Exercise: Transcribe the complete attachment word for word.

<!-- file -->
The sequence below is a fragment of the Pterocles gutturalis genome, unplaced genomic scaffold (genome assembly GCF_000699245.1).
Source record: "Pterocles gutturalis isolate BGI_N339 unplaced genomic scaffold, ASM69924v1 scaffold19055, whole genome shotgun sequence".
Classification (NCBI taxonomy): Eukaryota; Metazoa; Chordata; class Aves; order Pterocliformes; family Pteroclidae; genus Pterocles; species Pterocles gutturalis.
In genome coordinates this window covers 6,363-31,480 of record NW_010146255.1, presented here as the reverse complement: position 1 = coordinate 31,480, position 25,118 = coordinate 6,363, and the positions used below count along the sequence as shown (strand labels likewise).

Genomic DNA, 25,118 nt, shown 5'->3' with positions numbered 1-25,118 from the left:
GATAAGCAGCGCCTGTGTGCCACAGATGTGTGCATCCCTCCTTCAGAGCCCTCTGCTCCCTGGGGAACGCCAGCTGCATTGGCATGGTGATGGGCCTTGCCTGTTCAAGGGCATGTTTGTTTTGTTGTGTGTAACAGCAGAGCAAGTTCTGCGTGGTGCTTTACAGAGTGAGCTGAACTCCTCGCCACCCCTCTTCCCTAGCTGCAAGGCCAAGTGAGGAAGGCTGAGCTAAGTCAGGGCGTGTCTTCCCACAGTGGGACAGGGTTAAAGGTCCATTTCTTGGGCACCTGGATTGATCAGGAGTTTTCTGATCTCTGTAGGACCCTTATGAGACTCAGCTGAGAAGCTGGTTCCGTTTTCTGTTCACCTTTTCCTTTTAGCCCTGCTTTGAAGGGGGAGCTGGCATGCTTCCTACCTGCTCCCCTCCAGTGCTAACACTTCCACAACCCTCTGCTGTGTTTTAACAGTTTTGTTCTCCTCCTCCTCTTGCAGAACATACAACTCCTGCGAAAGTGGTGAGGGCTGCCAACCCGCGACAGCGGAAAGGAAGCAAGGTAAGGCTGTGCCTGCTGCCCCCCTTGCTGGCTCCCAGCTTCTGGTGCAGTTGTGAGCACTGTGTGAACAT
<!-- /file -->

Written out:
The sequence below is a fragment of the Pterocles gutturalis genome, unplaced genomic scaffold (genome assembly GCF_000699245.1).
Source record: "Pterocles gutturalis isolate BGI_N339 unplaced genomic scaffold, ASM69924v1 scaffold19055, whole genome shotgun sequence".
Classification (NCBI taxonomy): Eukaryota; Metazoa; Chordata; class Aves; order Pterocliformes; family Pteroclidae; genus Pterocles; species Pterocles gutturalis.
In genome coordinates this window covers 6,363-31,480 of record NW_010146255.1, presented here as the reverse complement: position 1 = coordinate 31,480, position 25,118 = coordinate 6,363, and the positions used below count along the sequence as shown (strand labels likewise).

Genomic DNA, 25,118 nt, shown 5'->3' with positions numbered 1-25,118 from the left:
GATAAGCAGCGCCTGTGTGCCACAGATGTGTGCATCCCTCCTTCAGAGCCCTCTGCTCCCTGGGGAACGCCAGCTGCATTGGCATGGTGATGGGCCTTGCCTGTTCAAGGGCATGTTTGTTTTGTTGTGTGTAACAGCAGAGCAAGTTCTGCGTGGTGCTTTACAGAGTGAGCTGAACTCCTCGCCACCCCTCTTCCCTAGCTGCAAGGCCAAGTGAGGAAGGCTGAGCTAAGTCAGGGCGTGTCTTCCCACAGTGGGACAGGGTTAAAGGTCCATTTCTTGGGCACCTGGATTGATCAGGAGTTTTCTGATCTCTGTAGGACCCTTATGAGACTCAGCTGAGAAGCTGGTTCCGTTTTCTGTTCACCTTTTCCTTTTAGCCCTGCTTTGAAGGGGGAGCTGGCATGCTTCCTACCTGCTCCCCTCCAGTGCTAACACTTCCACAACCCTCTGCTGTGTTTTAACAGTTTTGTTCTCCTCCTCCTCTTGCAGAACATACAACTCCTGCGAAAGTGGTGAGGGCTGCCAACCCGCGACAGCGGAAAGGAAGCAAGGTAAGGCTGTGCCTGCTGCCCCCCTTGCTGGCTCCCAGCTTCTGGTGCAGTTGTGAGCACTGTGTGAACAT